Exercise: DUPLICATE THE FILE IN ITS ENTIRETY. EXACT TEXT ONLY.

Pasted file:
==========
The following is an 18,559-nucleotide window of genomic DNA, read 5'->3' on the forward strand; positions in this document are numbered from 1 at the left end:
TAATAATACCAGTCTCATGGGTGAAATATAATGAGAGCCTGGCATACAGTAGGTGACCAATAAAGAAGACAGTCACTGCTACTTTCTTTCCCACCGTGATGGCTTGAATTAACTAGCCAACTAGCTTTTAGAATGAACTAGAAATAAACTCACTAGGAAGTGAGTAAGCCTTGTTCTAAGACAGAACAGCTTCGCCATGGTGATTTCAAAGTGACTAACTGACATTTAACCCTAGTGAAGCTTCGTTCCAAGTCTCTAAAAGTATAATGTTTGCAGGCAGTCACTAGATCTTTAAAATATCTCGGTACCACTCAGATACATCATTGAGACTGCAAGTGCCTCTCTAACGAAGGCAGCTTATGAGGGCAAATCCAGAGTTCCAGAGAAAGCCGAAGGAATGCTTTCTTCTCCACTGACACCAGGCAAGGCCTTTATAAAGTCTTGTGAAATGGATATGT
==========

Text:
The following is an 18,559-nucleotide window of genomic DNA, read 5'->3' on the forward strand; positions in this document are numbered from 1 at the left end:
TAATAATACCAGTCTCATGGGTGAAATATAATGAGAGCCTGGCATACAGTAGGTGACCAATAAAGAAGACAGTCACTGCTACTTTCTTTCCCACCGTGATGGCTTGAATTAACTAGCCAACTAGCTTTTAGAATGAACTAGAAATAAACTCACTAGGAAGTGAGTAAGCCTTGTTCTAAGACAGAACAGCTTCGCCATGGTGATTTCAAAGTGACTAACTGACATTTAACCCTAGTGAAGCTTCGTTCCAAGTCTCTAAAAGTATAATGTTTGCAGGCAGTCACTAGATCTTTAAAATATCTCGGTACCACTCAGATACATCATTGAGACTGCAAGTGCCTCTCTAACGAAGGCAGCTTATGAGGGCAAATCCAGAGTTCCAGAGAAAGCCGAAGGAATGCTTTCTTCTCCACTGACACCAGGCAAGGCCTTTATAAAGTCTTGTGAAATGGATATGT